Read on to learn about parental responsibility, equal shared parental responsibility, sole parental responsibility and what you need to do if you want sole parental responsibility in relation to your child.
What is Parental Responsibility?
Parents are responsible for the making of all decisions affecting the care, welfare, development and safety of your children.
Under the Family Law Act, parental responsibility refers to all the duties, powers, responsibilities and authority which by law parents have in relation to children: s61B Family Law Act.
Prior to a court order being made, each parent of a child who is under 18 has parental responsibility for that child. This is the case whether the parents are separated or in a relationship.
Exercising parental responsibility is divided into two types of decisions including day to day decisions and long term decisions.
Long term decisions are issues that affect the long term care, welfare and development of your child and include, for example:
- The child’s education;
- The child’s health (including for example attending a psychologist and medical procedures);
- The child’s name;
- The child’s religion and cultural upbringing;
- changing the child’s living arrangements in a way that makes it significantly more difficult for the child to spend time with a parent.
Day to day decisions are decisions about, for example, what a child will eat, what the child will wear and what the child will do on a particular day.
Where a parenting order has been made which expressly provides that the parents have equal shared parental responsibility for the children, it does not require the parents to consult each other in relation to day to day issues.
What is Equal Shared Parental Responsibility?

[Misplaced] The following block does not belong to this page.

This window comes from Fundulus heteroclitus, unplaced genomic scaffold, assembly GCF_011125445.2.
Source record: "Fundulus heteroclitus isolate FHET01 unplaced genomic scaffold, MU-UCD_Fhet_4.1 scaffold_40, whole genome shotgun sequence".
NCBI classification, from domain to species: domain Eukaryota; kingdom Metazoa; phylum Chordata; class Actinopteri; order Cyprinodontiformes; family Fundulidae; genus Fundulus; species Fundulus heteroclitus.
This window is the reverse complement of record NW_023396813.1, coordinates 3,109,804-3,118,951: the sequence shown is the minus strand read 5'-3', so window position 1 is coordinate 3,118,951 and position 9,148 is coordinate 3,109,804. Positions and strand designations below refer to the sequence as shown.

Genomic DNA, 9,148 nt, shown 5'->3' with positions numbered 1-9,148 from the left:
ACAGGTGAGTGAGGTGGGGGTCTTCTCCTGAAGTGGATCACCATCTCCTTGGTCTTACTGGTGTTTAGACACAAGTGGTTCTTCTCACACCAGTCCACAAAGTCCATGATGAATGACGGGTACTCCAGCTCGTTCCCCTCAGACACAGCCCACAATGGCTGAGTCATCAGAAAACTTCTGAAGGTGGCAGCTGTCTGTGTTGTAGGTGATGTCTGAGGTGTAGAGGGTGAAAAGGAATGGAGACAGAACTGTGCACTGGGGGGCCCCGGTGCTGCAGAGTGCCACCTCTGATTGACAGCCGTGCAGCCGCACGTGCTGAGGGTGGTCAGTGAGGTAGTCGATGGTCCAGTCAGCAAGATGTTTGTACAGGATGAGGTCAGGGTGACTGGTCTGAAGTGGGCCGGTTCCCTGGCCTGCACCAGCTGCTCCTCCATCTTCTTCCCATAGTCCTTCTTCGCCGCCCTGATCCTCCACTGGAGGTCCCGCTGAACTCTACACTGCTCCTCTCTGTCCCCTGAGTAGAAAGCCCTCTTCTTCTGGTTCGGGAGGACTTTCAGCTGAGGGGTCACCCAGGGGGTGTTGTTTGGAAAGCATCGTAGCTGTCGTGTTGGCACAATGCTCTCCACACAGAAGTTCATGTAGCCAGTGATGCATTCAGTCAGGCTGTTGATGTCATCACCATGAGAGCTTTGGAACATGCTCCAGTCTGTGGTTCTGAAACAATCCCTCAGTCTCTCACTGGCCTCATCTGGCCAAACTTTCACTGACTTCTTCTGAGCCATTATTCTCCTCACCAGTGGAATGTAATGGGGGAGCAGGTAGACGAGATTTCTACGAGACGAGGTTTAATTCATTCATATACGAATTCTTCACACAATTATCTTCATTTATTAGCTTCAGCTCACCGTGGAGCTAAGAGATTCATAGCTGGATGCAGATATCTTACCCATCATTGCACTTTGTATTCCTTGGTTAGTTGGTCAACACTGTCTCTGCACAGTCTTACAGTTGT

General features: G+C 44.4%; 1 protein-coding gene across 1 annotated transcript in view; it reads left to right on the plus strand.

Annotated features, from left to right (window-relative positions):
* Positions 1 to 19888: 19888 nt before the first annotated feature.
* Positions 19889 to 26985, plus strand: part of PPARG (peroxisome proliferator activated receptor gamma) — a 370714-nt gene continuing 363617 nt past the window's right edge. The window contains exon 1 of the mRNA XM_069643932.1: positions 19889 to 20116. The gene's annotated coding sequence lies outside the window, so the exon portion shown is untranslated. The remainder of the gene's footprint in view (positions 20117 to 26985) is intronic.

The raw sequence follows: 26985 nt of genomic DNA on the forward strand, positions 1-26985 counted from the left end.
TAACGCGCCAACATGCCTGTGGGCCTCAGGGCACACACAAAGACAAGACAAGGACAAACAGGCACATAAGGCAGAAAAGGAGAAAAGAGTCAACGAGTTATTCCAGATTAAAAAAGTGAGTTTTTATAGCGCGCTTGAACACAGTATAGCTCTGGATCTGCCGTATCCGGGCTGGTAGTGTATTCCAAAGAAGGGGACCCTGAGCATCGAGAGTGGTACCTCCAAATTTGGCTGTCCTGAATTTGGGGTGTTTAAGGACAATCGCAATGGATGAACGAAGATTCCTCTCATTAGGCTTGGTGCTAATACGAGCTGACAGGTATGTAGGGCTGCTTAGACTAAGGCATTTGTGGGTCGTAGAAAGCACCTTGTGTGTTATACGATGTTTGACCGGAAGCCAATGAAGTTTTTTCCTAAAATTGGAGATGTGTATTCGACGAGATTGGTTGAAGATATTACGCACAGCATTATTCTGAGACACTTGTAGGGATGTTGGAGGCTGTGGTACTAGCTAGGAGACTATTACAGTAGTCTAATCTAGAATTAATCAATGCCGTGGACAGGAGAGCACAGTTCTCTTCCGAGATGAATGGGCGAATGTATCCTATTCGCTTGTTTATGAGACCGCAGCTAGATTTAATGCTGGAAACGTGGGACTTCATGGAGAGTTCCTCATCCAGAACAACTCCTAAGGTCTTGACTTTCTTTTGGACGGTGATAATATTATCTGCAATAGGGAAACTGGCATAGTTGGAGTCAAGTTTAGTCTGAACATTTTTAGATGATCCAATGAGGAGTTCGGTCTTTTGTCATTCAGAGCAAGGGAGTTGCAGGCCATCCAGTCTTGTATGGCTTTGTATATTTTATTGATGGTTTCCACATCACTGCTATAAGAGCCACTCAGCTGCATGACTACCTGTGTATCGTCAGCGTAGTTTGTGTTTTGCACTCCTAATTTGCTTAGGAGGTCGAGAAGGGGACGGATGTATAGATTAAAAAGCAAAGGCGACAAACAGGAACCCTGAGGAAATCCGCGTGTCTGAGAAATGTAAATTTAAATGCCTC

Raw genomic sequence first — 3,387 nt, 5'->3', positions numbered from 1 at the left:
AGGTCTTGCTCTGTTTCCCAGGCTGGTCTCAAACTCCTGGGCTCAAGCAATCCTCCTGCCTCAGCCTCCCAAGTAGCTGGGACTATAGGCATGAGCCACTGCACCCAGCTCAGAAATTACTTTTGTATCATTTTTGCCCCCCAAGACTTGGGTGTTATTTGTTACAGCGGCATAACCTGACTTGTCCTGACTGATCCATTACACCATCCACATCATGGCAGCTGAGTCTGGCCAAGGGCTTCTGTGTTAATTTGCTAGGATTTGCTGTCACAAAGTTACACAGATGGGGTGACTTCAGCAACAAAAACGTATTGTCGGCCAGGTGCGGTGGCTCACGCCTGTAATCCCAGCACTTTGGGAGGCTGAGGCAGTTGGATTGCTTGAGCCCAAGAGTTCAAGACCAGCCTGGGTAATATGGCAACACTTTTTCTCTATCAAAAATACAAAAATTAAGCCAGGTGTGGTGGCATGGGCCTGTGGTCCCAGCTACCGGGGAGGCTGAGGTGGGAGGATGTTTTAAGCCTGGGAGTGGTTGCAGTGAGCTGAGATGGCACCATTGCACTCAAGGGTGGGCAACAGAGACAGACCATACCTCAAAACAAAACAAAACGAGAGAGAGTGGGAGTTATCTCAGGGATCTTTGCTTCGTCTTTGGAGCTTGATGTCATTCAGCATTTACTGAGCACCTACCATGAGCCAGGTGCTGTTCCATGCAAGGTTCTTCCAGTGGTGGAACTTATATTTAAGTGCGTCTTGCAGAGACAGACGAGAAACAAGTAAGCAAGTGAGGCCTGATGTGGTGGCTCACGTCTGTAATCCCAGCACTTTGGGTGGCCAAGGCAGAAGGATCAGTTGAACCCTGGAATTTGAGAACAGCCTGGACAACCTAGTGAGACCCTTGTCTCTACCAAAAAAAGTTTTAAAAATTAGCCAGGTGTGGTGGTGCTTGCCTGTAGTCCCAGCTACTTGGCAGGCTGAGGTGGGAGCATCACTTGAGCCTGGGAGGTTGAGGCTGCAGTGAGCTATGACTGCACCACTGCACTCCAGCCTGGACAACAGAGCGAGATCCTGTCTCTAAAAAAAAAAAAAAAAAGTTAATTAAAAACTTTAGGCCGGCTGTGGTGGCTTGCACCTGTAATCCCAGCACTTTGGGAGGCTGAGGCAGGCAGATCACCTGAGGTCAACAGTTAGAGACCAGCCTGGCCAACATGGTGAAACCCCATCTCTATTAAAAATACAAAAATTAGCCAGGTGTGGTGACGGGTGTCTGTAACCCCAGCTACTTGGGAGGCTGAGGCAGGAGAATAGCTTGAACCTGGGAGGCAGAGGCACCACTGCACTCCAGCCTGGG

When making a parenting order in relation to a child, the court presumes that it is in the best interests of the child for the child’s parents to have equal shared parental responsibility for the child.
Parents who have equal shared parental responsibility for a child are required to make all decisions concerning major long term issues for the child, jointly.
When will the presumption of equal shared parental responsibility not apply?
The presumption does not apply if there are reasonable grounds to believe that a parent of the child has engaged in:
- abuse of the child or another child who, at the time, was a member of the parent’s family; or
- family violence.
When the court is making an interim parenting order, the presumption applies unless the court considers that it would not be appropriate in the circumstances for the presumption to be applied when making that order.
The presumption may also be rebutted by evidence that satisfies the court that it would not be in the best interests of the child for the child’s parents to have equal shared parental responsibility for the child.
What is sole parental responsibility?
Sole parental responsibility means that a parent is solely responsible for making all ‘big ticket’ AKA major long term decisions in relation to their child. Long term decisions include for example, in relation to the child’s education, health and religion.
Click the link to read more about the meaning of sole parental responsibility and how to get sole parental responsibility.
Learn More about equal shared parental responsibility & sole parental responsibility
If you would like more information on similar topics, check out the following information and articles:
- Child Custody
- Sole parental responsibility;
- I want sole custody of my child
- I want sole custody, here’s what not to do
- What is unacceptable risk and when will a court change residence?
- Change in residence for children because of mother’s inability to protect children from harm.
If you would like to know more information about parental responsibility, contact us to book in a reduced rate initial consultation with one of our experienced Brisbane family lawyers.